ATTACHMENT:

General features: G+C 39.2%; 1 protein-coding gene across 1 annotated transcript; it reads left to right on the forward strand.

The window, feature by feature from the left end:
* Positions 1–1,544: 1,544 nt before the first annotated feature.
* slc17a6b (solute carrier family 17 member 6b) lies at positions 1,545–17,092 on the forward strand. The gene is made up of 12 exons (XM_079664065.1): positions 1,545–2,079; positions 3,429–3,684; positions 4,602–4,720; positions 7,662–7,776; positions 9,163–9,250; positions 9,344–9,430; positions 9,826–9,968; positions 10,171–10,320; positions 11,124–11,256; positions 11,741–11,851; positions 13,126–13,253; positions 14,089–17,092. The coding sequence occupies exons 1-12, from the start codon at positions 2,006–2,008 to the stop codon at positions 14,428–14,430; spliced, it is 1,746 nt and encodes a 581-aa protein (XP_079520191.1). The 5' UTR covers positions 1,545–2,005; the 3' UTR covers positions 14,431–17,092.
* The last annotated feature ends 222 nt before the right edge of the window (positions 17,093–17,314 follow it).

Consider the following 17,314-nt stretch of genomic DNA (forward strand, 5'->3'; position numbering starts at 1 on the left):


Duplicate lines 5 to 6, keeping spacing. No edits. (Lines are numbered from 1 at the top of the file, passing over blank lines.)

* The last annotated feature ends 222 nt before the right edge of the window (positions 17,093–17,314 follow it).

Consider the following 17,314-nt stretch of genomic DNA (forward strand, 5'->3'; position numbering starts at 1 on the left):